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An Apple Smear

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March 22, 2007 – Comments (8)

Original is here.

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I'm shocked, shocked, to find out that a company as warm and cozy as Apple (Nasdaq: AAPL) might be implicated in brass-knuckle tactics to discredit a couple of researchers who had the audacity to stick a pin in the pleasant "Macs have no security vulnerabilities" bubble. Apple seems to be actively promoting this fantasy, to the extent of leaning on said researchers in order to get them to keep quiet about the problem.

 

There's a large and tangled web here, but according to ZD Net's George Ou, the effort to smear the computer security researchers was led by none other than Apple PR director Lynn Fox, aided and abetted by the brittle, easily fooled iSheep at Slashdot and Digg. (Interesting how "Web 2.0" -- which was supposed to free us all from top-down data control by the rich and powerful -- is turning out to be such a great way for the rich and powerful to spread specious FUD.)

 

Tough to comprehend? Hardly. This comes from a company that's proven to be unbelievably adept at marketing, beginning with its adoption of the MP3 player technology that others pioneered, and the successful creation of the mass fiction that it invented the concept. In short, image control is paramount for the iEmpire.

 

This is, after all, the same company that whitewashed a large options-backdating scandal, giving a free pass to CEO Steve Jobs for the bogus excuse that he didn't understand the accounting implications. It's the company that famously fired a customer support rep for an amusing (but irreverent) poem about annoying customer calls and love for the FedEx woman.

 

In other words, a high-level counterinsurgency campaign against a couple of security researchers -- if that's what we've got here -- would look like business as usual for Apple.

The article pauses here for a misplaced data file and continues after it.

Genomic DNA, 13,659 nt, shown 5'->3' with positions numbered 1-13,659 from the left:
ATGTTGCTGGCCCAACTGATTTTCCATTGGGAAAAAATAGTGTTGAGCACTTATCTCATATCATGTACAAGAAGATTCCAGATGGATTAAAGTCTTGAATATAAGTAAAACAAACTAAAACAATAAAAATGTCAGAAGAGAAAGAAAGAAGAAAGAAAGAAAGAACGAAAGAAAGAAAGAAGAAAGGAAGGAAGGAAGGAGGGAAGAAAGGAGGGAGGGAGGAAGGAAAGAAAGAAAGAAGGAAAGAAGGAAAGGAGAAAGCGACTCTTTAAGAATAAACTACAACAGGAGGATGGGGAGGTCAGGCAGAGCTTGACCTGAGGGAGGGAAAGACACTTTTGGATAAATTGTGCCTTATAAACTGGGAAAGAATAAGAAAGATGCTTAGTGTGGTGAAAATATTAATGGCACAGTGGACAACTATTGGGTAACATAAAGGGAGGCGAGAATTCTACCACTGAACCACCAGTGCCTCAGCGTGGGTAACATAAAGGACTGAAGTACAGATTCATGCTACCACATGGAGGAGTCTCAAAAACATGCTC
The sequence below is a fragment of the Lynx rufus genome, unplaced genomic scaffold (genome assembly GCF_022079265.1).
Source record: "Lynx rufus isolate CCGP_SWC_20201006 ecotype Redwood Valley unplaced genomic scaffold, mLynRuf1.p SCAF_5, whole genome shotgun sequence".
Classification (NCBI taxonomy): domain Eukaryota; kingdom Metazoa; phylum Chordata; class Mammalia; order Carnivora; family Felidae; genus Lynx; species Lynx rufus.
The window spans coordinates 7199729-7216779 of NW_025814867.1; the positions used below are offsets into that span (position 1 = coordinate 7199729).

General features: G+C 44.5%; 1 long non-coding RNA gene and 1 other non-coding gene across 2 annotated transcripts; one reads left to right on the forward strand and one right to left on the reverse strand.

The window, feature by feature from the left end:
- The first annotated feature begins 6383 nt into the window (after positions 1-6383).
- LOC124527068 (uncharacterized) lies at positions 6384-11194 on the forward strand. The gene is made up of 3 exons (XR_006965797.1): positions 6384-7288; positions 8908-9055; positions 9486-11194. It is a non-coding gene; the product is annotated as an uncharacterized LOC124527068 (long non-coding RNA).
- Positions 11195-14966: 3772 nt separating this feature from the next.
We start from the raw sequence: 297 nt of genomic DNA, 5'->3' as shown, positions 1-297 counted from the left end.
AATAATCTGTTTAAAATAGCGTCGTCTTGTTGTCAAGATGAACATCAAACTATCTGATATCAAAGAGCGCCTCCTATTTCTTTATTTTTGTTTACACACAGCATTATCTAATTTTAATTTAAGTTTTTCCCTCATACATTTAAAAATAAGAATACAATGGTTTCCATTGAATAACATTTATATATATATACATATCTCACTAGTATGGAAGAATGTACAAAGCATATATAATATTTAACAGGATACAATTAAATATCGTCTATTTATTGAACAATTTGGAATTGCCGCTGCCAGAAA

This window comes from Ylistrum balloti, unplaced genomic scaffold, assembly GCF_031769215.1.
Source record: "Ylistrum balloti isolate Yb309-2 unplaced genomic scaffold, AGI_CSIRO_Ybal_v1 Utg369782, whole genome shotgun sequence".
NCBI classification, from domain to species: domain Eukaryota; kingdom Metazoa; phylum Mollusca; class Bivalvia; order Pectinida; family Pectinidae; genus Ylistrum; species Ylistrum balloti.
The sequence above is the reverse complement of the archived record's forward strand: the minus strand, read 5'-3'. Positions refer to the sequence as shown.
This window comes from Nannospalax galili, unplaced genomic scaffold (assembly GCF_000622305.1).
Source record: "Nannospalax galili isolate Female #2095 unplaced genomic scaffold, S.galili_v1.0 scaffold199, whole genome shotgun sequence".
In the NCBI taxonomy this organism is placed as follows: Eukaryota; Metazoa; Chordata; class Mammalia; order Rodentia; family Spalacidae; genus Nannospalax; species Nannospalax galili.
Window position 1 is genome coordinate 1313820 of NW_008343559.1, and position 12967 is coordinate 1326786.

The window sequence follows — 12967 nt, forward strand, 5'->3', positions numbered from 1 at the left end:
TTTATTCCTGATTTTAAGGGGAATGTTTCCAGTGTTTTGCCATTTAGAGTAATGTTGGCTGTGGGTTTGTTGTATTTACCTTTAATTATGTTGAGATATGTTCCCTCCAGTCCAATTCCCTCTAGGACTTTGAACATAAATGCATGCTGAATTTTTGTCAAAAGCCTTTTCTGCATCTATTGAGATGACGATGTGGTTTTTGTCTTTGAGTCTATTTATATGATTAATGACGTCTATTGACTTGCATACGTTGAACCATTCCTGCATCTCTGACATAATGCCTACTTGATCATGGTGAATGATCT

At the time of publication, Seth Jayson had no positions in any company mentioned here. See his latest blog commentary here. View his stock holdings and Fool profile here. Fool rules are here.

 

8 Comments – Post Your Own

#1) On March 22, 2007 at 2:12 PM, dscholle (49.35) wrote:

Alot of bluster for almost no hard facts.  I don't understand how firing a frivolous support rep who embarrassed the company made Apple evil.

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#2) On March 22, 2007 at 2:17 PM, TMFBent (99.81) wrote:

Give me a call back when you're fired for joking about your job, and we'll discuss it again.

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#3) On March 22, 2007 at 2:43 PM, macfreaky (< 20) wrote:

Wow! One Bad Employee Has Fired From Apple! WoW!
This guy crying in internet, he was a counterproductive man, be sure for this.

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#4) On March 22, 2007 at 2:52 PM, TMFBent (99.81) wrote:

Miss the point much? That's merely one example of what looks like a fairly ruthless, take-no-prisoners approach by Apple to squelch anything that seems to tarnish the iImage.

 

Ask yourself this: If Microsoft were orchestrating a PR campaign, planting articles, and otherwise trying to smear people who relevealed windows flaws, would you react the same way?

 

 

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#5) On March 22, 2007 at 2:55 PM, HomerBufflekill (< 20) wrote:

The engineer in question tells his side of the story. http://erratasec.blogspot.com/2007/02/more-on-apple-wifi-blunder-or-i-am-no.html

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#6) On March 23, 2007 at 1:12 PM, timyu (< 20) wrote:

I wouldn't get in a fluff about the Ou article, which is all bluster and conspiracy theory.  I've read much of that author's blog and I'm sorry to say he's utterly incompetent.  If you're interested, do a google search for "Ou + macalope" or "Ou + gruber" for some countercommentary.  

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#7) On March 23, 2007 at 1:40 PM, TMFBent (99.81) wrote:

I know Mac fans don't like George, but I find his work to be very competent. The old "google search" as proof only finds more of the same double-speak from mac partisans who are amusingly driven to insanity over the idea that their chosen platform may not be as bullet proof as they wish it to be.

It's fascinating to see how consumers hew to a brand name like this. Jim Jones could not have done better.

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#8) On March 28, 2007 at 1:30 PM, dsquid (< 20) wrote:

Looks like Microsoft isn't above petty behavior either: http://www.msnbc.msn.com/id/3341689/

 

Anyway, it's fine and all that you consider Ou competent and Gruber a double-speaking partisan.  I just see little here to support either position.

I think we've identified at least one partisan here today.

 

 

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